My jaw dropped.
I didn’t believe it was possible, but NextDrive actually did it.
I’ve been frustrated by what I’ve seen of carbon fiber eScooters. The rat’s nest of wires just seemed entirely wrong to me:
It seemed so twentieth-century. Like an old computer:
If we got rid of the wires with something as complex as that, surely it could also be possible with something as simple as a carbon fiber eScooter, right? After all, stop and think about it. What are we basically talking about here? Moving around electrons. That’s it, period. Passing them through chips or a magnetic motor shouldn’t make any damned difference.
I kept wondering how Apple would approach the problem (oh, if only they would!).
Well, we don’t have to wait for Apple. Because NextDrive has done it.
I posted this video earlier and said I found it very, very difficult to believe. Take the time to view it:
How is that even possible? No wires at all?!!?
And yet it’s absolutely true!
I found a video from a dealer in South Korea that documents taking it apart in real-time without any cuts. And it’s amazing to see!
Here are the screensnaps from that:
If you’re not impressed, it’s only because you don’t know what taking off the front wheel of other carbon fiber eScooters entails. Let me show you with another video:
I’d rather have a tooth pulled than go through all that! And I’d rather have a tooth pulled than screensnap all that.
And remember this: If Falcon PEV’s eScooter history is correct, that Zero scooter is the original design that others have copied.
So the Zero 2.0’s new design is a damn revolution from the people who invented the carbon fiber eScooter!
NextDrive is a difficult company to track down (it’s even unclear if it’s “Nextdrive” or “NextDrive”!). I just came across all of this today. They don’t seem to have a YouTube channel. The only promo video I’ve found is from that dealer in South Korea:
Here are screensnaps:
The same dealer has an unboxing video:
Note how small and light that AC charger is!
The same dealer shows it being ridden:
That’s not top speed. I think he was going slowly because someone was walking while filming. The deck looks rather springy. That might be good in terms of shock absorption but I wonder about stability.
And now for the inevitable monkey wrench in the works. This is, after all, China we’re dealing with.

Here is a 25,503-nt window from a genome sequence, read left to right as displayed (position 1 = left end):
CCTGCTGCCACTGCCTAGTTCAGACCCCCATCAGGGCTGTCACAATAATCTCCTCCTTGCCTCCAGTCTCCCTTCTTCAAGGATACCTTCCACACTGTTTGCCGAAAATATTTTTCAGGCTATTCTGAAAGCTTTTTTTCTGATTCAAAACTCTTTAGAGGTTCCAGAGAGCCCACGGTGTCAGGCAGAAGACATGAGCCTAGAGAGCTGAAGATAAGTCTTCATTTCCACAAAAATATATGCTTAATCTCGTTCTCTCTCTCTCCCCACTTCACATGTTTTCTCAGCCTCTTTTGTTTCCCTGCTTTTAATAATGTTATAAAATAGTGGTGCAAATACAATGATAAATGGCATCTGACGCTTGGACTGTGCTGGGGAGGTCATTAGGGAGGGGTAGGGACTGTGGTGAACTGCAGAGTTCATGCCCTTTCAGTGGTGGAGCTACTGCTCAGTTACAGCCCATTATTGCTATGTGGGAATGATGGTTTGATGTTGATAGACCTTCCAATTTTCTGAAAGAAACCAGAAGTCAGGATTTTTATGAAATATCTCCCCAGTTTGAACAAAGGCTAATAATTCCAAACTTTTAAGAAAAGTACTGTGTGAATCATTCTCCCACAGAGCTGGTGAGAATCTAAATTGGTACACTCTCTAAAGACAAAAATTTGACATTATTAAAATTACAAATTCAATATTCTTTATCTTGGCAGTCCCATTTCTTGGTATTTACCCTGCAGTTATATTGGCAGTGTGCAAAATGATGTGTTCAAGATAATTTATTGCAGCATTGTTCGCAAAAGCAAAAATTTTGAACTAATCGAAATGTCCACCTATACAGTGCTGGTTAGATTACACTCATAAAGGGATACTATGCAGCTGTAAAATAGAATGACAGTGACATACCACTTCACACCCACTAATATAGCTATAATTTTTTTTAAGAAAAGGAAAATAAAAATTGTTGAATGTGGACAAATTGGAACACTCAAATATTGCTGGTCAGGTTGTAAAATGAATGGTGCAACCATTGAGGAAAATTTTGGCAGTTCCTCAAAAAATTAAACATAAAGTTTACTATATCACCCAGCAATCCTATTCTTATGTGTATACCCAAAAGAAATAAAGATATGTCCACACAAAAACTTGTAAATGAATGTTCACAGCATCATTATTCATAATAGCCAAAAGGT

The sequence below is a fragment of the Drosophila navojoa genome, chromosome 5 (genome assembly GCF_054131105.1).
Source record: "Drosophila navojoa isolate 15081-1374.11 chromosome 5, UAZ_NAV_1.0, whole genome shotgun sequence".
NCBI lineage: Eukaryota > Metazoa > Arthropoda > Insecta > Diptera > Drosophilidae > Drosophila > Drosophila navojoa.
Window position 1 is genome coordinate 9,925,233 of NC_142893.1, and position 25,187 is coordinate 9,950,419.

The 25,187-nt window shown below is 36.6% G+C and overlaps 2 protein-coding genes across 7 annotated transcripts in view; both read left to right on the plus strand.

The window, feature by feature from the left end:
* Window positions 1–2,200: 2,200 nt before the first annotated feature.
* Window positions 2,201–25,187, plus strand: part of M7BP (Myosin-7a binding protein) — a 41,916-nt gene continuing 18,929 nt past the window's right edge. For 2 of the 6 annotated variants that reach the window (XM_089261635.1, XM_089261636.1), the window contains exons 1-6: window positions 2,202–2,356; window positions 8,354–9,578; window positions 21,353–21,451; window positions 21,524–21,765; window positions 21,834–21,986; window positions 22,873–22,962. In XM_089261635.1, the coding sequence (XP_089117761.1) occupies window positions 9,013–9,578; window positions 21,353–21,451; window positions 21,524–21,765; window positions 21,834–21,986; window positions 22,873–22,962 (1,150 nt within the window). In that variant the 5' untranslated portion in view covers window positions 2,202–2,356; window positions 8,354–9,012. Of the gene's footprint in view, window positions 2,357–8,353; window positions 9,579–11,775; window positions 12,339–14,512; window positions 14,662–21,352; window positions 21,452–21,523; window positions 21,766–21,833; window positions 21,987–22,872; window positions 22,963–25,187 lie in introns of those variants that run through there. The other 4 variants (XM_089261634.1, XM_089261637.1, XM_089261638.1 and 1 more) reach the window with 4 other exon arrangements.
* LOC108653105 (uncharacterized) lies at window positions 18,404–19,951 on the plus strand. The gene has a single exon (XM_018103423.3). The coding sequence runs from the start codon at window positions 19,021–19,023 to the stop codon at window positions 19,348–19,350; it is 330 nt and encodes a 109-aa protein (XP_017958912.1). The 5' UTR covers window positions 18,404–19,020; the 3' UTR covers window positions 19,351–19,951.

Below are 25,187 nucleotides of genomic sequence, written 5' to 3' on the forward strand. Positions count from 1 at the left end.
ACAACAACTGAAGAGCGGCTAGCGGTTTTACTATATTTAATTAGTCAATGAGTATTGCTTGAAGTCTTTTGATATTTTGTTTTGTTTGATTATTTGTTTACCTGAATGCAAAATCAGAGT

There’s an eScooter that looks almost like it. It has a thicker deck made of aluminum (not carbon fiber) and a different rear light design. And it’s from the company that’s near-death, LeEco (formerly LeTV).
Here are two videos:
The control screen is the same as the Zero 2.0:
And here is where things become all WTF? The LeEco eScooter has an app!
Research has uncovered that the app is all in Chinese and some people can’t fathom it. Another person says all it does it tell speed and battery voltage. I’ve asked that person if it also has an odometer function and tracks total miles traveled and am awaiting the answer.
That’s the one flaw in the Zero 2.0: No odometer and tally of total miles traveled!
As for the LeEco scooter, I suspect they might have gotten a custom build of the Zero 2.0. And I also suspect it has the smaller battery with less range. And yet, why doesn’t the Zero 2.0 have an app? Not having an odometer and tally of miles traveled isn’t a deal-breaker but it is very, very annoying.
Anyway, after seeing the Zero 2.0 modular design, all other carbon fiber eScooters are relegated to the category of Do Not Buy Junk. Seriously, stay the hell away from them. All those wires just multiply the number of problems that can develop. And no one wants to go through that disassembly process shown in the earlier video.
The Zero 2.0 probably costs twice as much as the Swagtron Pro — which I use as an example because it’s what Americans know — but I think the quality and ease of self-servicing are worth the extra money.
In my research so far, the Zero 2.0 is at the top of my list.